Perspectives on 1916 Easter Rebellion

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Last Tuesday’s Journal reported, ‘From the Archives,’ that in February 1991 Derry City Council was planning its commemoration for the 75th anniversary of the Easter Rising. Unsurprisingly, the planning meeting was boycotted by unionists.

In 1991 the council held a series of special literary, artistic and musical events. Next year the 100th anniversary comes around and it would be surprising if the new ‘Super Council’ weren’t to mark that occasion too. And it will also be surprising if unionists react any differently than they did back in 1991.

At first the Rising appeared to be yet another tragic failure, in the long line of failed rebellions against British rule, but it set in motion a chain of events that was to lead to limited independence and, eventually, to a fully sovereign Republic. As things turned out, the Easter Rising was Ireland’s first ‘successful’ rebellion and naturally that merits commemoration.

For much of last year a debate raged, sparked by former Taoiseach John Bruton, about the moral justification for the Rising. With Home Rule already on the statute books at Westminster and only suspended for the duration of the First World War, Bruton believes full independence would have evolved peacefully over time without the Rising.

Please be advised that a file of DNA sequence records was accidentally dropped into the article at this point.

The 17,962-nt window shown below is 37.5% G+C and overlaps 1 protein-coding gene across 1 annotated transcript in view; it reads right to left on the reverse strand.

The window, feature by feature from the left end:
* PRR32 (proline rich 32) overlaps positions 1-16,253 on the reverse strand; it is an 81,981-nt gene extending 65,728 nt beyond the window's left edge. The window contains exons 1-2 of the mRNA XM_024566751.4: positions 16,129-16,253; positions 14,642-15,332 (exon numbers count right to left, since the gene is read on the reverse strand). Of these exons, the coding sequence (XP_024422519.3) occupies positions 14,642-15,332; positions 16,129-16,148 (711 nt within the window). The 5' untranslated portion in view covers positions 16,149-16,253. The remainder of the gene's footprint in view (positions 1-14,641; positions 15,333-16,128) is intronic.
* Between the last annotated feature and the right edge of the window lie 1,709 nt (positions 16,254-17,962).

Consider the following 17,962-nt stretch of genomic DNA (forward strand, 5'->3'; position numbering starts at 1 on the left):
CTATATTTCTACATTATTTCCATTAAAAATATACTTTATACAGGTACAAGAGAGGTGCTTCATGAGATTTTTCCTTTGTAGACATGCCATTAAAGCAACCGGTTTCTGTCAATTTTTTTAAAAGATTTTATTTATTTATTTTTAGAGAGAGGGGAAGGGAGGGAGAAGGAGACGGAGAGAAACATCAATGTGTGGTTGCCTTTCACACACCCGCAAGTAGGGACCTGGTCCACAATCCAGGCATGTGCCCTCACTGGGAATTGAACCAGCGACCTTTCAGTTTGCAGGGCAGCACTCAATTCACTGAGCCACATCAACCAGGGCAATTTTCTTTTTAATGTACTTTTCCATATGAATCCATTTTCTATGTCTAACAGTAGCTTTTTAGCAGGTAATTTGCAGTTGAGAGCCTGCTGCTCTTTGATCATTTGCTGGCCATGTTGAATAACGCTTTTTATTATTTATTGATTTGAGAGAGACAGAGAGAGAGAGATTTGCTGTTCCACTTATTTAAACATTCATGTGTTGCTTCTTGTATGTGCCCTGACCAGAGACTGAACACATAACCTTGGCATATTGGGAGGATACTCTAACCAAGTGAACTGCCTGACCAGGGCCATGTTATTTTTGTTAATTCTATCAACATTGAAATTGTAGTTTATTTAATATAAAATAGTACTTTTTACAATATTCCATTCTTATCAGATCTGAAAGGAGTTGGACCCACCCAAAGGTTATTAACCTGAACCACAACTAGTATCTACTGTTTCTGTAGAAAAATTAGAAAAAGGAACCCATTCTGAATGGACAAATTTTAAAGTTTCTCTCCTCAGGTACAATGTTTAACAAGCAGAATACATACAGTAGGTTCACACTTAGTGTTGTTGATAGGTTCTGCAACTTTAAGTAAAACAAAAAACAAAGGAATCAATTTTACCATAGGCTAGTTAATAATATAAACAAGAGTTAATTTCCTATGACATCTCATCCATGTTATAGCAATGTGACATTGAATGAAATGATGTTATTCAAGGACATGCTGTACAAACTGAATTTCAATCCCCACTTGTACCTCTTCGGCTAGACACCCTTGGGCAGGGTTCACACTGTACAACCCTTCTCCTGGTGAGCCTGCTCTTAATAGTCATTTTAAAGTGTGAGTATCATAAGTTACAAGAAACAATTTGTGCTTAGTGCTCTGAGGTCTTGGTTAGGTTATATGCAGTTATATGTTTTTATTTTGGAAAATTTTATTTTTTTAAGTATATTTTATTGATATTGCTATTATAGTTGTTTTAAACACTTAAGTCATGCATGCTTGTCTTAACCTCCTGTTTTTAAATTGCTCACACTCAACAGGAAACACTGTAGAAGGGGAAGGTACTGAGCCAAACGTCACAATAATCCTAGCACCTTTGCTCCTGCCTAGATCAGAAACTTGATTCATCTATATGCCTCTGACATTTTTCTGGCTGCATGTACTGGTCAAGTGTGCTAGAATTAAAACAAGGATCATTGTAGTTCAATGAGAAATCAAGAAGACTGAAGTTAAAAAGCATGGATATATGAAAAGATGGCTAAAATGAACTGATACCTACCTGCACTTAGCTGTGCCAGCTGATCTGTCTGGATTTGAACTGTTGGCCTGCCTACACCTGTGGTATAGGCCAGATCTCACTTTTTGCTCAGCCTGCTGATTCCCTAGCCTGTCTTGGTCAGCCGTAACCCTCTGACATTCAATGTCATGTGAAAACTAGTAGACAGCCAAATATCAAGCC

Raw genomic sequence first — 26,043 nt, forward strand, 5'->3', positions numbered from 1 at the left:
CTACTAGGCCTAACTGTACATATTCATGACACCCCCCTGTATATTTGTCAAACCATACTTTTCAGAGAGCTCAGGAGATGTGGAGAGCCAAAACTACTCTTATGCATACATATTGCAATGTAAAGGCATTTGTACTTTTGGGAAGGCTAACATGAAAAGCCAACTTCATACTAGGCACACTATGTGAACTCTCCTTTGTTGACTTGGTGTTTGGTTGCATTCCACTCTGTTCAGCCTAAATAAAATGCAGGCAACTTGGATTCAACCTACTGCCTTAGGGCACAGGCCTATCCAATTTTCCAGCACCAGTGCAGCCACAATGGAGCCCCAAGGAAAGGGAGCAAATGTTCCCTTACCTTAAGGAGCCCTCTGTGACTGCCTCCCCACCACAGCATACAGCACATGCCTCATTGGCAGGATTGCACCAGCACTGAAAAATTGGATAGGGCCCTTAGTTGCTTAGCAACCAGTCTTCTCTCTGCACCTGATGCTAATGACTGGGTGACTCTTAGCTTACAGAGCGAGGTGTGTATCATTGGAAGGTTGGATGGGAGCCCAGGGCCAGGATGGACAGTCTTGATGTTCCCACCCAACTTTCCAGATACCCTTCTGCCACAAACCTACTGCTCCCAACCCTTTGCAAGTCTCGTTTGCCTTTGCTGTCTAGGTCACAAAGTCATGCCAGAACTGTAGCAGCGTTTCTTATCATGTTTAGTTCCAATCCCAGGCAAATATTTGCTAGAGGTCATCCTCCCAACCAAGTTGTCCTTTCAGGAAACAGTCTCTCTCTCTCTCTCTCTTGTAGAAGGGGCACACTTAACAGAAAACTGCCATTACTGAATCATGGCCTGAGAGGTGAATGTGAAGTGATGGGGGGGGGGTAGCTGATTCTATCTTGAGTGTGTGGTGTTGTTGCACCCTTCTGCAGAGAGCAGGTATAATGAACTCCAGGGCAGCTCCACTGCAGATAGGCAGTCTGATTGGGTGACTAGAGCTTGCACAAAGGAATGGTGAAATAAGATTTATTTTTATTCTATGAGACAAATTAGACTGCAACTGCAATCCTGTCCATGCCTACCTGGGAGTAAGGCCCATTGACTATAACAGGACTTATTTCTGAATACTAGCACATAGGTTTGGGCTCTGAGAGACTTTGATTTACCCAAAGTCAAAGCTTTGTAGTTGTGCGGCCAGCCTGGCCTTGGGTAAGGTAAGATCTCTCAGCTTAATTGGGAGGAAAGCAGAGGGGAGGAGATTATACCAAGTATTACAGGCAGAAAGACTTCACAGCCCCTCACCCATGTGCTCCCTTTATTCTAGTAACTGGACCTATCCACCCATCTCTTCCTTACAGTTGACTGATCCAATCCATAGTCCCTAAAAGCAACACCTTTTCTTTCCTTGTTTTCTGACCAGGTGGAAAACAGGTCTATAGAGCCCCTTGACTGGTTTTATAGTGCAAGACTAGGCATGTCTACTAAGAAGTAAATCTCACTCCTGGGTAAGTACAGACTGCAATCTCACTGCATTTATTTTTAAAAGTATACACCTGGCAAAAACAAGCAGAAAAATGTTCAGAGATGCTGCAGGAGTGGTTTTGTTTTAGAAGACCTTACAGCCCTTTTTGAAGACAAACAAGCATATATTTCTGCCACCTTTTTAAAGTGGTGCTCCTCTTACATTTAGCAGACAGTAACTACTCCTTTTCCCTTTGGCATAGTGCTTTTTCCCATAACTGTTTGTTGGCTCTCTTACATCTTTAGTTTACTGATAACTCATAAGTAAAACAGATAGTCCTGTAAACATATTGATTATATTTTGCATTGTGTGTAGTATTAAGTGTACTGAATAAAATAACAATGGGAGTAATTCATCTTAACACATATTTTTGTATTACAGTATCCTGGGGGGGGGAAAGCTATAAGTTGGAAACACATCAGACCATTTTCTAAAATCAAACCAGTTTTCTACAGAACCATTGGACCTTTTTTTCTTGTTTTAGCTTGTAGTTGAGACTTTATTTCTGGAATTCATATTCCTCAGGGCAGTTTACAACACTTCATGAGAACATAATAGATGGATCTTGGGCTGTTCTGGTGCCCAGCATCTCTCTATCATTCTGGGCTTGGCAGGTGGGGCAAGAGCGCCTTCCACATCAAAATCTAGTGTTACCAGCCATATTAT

Bruton’s theory is doubtful. It’s one of the ‘What Ifs’ of history. If the enormous loss of life and destruction that happened between 1916 and 1921 could have been avoided then, of course that would have been good but it’s far from certain that the British would ever have willingly allowed Ireland to break with the British Crown. Look at the panic the prospect of Scottish independence caused in London last year.

In one of the many ironies of history, northerners commemorating 1916 can’t escape the fact that the rebellion copper-fastened the inevitability of partition. While, “the whole enterprise dumbfounded general opinion in Dublin”, as historian Roy Foster puts it, for unionists the rebellion was a despicable act of treachery, a massive stab-in-the-back during the war effort. Don’t expect that opinion to change anytime soon, so next year’s commemorations will be just as divisive as they were in 1991 and back in 1966 when it was the 50th anniversary.

Another irony is that four years earlier, unionists had staged their own rebellion against British rule. Carson had created and armed his Ulster Volunteer Force (UVF) to resist the will of parliament at Westminster . The UVF was the role-model for the Irish Volunteers and the Irish Citizen Army, who were central to the events of 1916. So we had ‘good’ rebellions and ‘bad’ rebellions depending on whether they were unionist ones or republican ones.

But, if the Rising itself was divisive, Pearse’s Proclamation on behalf of “the Provisional Government of the Irish Republic” deserved not to have been. The violence made it easy for unionists to dismiss its claims even though it presented an inspirational vision.

“The Republic guarantees religious and civil liberty, equal rights and equal opportunities for its citizens, and declares its resolve to pursue the happiness and prosperity of the whole nation and of its parts, cherishing all the children of the nation equally…” said Pearse outside Dublin’s GPO.

Today Patrick Pearse’s vision remains only partially realised. The big question is whether peace or the Currynierin Brigade of revolutionaries are more likely to make “all the children of the nation” believe they will be cherished equally in a New Ireland?